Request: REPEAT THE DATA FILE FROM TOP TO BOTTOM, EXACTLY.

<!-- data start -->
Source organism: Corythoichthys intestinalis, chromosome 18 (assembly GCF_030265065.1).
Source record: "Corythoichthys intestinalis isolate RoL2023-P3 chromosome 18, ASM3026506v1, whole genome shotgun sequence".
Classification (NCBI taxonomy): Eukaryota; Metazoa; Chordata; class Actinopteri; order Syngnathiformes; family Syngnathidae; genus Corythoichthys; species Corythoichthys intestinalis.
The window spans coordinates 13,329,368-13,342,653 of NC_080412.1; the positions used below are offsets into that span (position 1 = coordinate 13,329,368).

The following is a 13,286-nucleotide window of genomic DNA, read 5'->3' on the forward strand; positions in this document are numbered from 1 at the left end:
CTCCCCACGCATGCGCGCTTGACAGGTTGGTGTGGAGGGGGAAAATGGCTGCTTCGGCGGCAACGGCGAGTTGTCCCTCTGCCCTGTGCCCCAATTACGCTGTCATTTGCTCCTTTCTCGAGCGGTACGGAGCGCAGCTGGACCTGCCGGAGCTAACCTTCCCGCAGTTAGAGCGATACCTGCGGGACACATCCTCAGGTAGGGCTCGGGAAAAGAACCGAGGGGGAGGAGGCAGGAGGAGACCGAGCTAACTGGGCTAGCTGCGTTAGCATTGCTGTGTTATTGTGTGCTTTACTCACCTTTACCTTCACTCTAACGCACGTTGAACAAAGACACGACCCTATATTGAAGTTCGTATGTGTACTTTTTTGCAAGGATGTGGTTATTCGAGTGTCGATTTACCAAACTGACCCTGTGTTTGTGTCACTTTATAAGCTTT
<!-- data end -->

Source organism: Corythoichthys intestinalis, chromosome 18 (assembly GCF_030265065.1).
Source record: "Corythoichthys intestinalis isolate RoL2023-P3 chromosome 18, ASM3026506v1, whole genome shotgun sequence".
Classification (NCBI taxonomy): Eukaryota; Metazoa; Chordata; class Actinopteri; order Syngnathiformes; family Syngnathidae; genus Corythoichthys; species Corythoichthys intestinalis.
The window spans coordinates 13,329,368-13,342,653 of NC_080412.1; the positions used below are offsets into that span (position 1 = coordinate 13,329,368).

The following is a 13,286-nucleotide window of genomic DNA, read 5'->3' on the forward strand; positions in this document are numbered from 1 at the left end:
CTCCCCACGCATGCGCGCTTGACAGGTTGGTGTGGAGGGGGAAAATGGCTGCTTCGGCGGCAACGGCGAGTTGTCCCTCTGCCCTGTGCCCCAATTACGCTGTCATTTGCTCCTTTCTCGAGCGGTACGGAGCGCAGCTGGACCTGCCGGAGCTAACCTTCCCGCAGTTAGAGCGATACCTGCGGGACACATCCTCAGGTAGGGCTCGGGAAAAGAACCGAGGGGGAGGAGGCAGGAGGAGACCGAGCTAACTGGGCTAGCTGCGTTAGCATTGCTGTGTTATTGTGTGCTTTACTCACCTTTACCTTCACTCTAACGCACGTTGAACAAAGACACGACCCTATATTGAAGTTCGTATGTGTACTTTTTTGCAAGGATGTGGTTATTCGAGTGTCGATTTACCAAACTGACCCTGTGTTTGTGTCACTTTATAAGCTTT